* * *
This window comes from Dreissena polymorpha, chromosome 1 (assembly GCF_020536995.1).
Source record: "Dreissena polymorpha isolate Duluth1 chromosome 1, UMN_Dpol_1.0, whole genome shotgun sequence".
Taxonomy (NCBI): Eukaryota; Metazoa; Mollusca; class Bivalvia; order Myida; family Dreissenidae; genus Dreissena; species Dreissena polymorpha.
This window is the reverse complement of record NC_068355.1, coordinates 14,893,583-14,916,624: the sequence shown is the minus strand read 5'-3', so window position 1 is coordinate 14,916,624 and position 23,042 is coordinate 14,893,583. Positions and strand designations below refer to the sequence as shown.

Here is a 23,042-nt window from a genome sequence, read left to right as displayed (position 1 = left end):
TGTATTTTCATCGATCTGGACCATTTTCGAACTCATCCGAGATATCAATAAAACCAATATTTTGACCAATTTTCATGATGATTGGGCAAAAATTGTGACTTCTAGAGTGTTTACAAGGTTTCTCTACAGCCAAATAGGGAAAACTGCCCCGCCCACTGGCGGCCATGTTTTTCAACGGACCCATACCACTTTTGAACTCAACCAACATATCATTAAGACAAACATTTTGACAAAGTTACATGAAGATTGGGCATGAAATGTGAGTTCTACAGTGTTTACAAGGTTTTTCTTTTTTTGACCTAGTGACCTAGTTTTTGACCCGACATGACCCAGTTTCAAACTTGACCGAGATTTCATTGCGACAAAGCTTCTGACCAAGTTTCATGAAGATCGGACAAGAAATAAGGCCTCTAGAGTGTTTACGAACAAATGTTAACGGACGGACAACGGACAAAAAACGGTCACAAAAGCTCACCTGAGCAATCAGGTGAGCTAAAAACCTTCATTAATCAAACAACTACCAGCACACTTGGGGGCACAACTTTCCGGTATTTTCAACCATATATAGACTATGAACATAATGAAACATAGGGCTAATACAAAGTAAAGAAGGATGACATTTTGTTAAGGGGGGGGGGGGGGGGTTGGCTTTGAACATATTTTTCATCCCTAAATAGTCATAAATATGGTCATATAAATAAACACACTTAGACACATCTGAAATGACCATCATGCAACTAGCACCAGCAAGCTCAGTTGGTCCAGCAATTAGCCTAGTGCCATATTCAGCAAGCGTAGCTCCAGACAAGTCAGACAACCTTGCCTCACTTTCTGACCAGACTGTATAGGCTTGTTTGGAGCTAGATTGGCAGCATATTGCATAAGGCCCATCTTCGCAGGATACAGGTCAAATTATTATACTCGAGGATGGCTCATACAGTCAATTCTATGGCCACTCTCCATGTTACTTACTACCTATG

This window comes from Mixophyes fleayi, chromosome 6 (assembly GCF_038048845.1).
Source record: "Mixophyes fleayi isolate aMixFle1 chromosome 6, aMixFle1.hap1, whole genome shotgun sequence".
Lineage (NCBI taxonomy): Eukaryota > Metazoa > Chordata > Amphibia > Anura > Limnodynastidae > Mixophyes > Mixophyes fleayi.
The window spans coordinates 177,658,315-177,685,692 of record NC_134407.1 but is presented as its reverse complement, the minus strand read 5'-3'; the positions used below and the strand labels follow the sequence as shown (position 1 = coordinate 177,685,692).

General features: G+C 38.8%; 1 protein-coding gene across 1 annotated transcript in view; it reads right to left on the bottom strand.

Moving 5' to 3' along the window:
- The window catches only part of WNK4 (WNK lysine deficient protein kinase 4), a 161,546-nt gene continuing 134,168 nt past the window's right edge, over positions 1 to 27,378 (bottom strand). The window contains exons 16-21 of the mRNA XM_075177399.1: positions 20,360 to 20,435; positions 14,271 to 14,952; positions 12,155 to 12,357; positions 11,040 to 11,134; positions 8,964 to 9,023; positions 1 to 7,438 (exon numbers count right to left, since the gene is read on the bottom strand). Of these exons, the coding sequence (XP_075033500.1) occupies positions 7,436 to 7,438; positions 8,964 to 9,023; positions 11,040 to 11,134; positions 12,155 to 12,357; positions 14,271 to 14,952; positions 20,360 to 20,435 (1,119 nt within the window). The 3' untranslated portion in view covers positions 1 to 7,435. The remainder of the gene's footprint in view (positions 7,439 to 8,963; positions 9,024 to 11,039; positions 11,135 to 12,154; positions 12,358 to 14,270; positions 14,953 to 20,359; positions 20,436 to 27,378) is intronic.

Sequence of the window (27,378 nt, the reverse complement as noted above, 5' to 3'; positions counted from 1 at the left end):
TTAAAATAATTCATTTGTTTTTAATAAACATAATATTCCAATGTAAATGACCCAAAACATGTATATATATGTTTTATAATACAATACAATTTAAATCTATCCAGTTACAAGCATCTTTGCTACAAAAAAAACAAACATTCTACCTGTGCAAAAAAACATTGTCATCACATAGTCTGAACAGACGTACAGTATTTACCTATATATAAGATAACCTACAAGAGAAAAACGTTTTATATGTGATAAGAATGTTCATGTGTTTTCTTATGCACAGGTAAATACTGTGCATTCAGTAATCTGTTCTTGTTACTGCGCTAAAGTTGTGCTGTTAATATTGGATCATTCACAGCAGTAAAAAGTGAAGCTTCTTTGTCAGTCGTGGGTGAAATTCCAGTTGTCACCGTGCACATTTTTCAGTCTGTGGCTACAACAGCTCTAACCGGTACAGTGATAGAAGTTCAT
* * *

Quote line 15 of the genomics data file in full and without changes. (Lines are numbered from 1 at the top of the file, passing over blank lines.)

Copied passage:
TTAAAATAATTCATTTGTTTTTAATAAACATAATATTCCAATGTAAATGACCCAAAACATGTATATATATGTTTTATAATACAATACAATTTAAATCTATCCAGTTACAAGCATCTTTGCTACAAAAAAAACAAACATTCTACCTGTGCAAAAAAACATTGTCATCACATAGTCTGAACAGACGTACAGTATTTACCTATATATAAGATAACCTACAAGAGAAAAACGTTTTATATGTGATAAGAATGTTCATGTGTTTTCTTATGCACAGGTAAATACTGTGCATTCAGTAATCTGTTCTTGTTACTGCGCTAAAGTTGTGCTGTTAATATTGGATCATTCACAGCAGTAAAAAGTGAAGCTTCTTTGTCAGTCGTGGGTGAAATTCCAGTTGTCACCGTGCACATTTTTCAGTCTGTGGCTACAACAGCTCTAACCGGTACAGTGATAGAAGTTCAT